Hibernate? No way! Here we share our tips to having fun all winter and staying fit to boot!
It’s important to dress adequately for cold weather. The best strategy is to go with the multilayer concept. This means wearing several different layers that you can then adjust according to the intensity of your physical exertions and the weather. We recommend wearing three layers of clothing: a base layer of form-fitting underwear (polyester is a good choice) that will keep your skin dry and eliminate moisture, a mid layer (polar fleece, for example) to keep you warm, and an outer layer (Gore-Tex) that will let moisture evaporate and protect you from wind and snow.
Protect your extremities
Extremities (hands, ears, head, feet, etc.) are always the first to freeze and so it’s especially important to protect them. When it’s cold, your body limits blood supply to the extremities to keep more heat in. It’s the body’s natural way to fight the cold. A tuque or hat is essential, especially since we know that we lose 40% of our body heat through the head. As for your hands, gloves are fine on cool days, but it’s preferable to wear mittens on colder days as the fingers generate more heat together than apart. When it’s very cold outside, wear a neck warmer or a hood to protect your face and warm the air before you breathe it in.
Whatever the season, it’s important to warm up before exercising as it greatly reduces the risk of injury. But it’s even more crucial to do so in winter because, as the temperature drops, muscles, tendons and ligaments need more time to warm up. So spend a little more time warming up to stay at the top of your game.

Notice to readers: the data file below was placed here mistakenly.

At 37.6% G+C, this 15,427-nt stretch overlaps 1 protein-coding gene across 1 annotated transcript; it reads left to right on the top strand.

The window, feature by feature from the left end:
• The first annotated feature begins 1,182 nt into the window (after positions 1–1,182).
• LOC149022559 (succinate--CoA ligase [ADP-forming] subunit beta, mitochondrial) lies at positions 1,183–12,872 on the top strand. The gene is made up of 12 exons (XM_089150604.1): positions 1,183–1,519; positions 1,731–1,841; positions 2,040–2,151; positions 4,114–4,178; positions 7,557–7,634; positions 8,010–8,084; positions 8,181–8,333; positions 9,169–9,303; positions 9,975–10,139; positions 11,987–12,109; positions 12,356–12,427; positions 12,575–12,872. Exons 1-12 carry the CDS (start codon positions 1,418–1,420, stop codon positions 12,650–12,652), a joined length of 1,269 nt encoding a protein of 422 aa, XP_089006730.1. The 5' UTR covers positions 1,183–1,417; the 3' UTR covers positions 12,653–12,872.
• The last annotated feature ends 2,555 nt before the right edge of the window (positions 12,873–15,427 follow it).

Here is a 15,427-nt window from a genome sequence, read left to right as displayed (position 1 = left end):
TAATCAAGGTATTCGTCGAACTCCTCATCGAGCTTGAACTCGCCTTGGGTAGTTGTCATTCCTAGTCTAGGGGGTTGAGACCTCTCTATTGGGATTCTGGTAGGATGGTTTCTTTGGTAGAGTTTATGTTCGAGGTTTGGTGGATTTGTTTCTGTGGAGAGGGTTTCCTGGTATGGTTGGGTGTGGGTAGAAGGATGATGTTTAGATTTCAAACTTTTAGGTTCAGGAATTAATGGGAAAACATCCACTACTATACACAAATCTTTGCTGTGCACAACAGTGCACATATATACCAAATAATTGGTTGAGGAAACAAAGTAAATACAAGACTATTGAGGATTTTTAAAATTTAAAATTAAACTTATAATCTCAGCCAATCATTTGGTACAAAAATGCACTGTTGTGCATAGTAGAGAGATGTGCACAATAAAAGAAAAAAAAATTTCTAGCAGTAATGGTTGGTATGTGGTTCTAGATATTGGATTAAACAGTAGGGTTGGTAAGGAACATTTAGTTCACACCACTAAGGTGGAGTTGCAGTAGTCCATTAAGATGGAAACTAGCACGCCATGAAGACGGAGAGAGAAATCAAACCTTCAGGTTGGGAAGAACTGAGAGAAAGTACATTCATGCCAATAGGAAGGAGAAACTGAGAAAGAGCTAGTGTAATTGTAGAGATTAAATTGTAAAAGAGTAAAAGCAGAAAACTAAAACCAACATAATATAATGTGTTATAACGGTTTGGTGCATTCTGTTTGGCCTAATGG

We don’t feel quite as thirsty when we practice winter sports because of the cold. Still, it’s important to drink regularly to replace the moisture lost through perspiration. Also, cold air contains less moisture than hot air, increasing the risk of dehydration. To avoid dehydration, be sure to drink water before, during and after your winter physical activities.
Even in winter, sunglasses are a must. Shiny surfaces like snow can reflect 12 times more light than necessary. In the short term, these rays can cause a temporary yet painful condition called photokeratitis, a sunburn of the surface of the ocular globe. Prolonged exposure to UV rays increases the risk of developing two more serious eye diseases: cataracts, a clouding of the lens inside the eye, and age-related macular degeneration, the leading cause of vision loss in Canadians over 50 years old.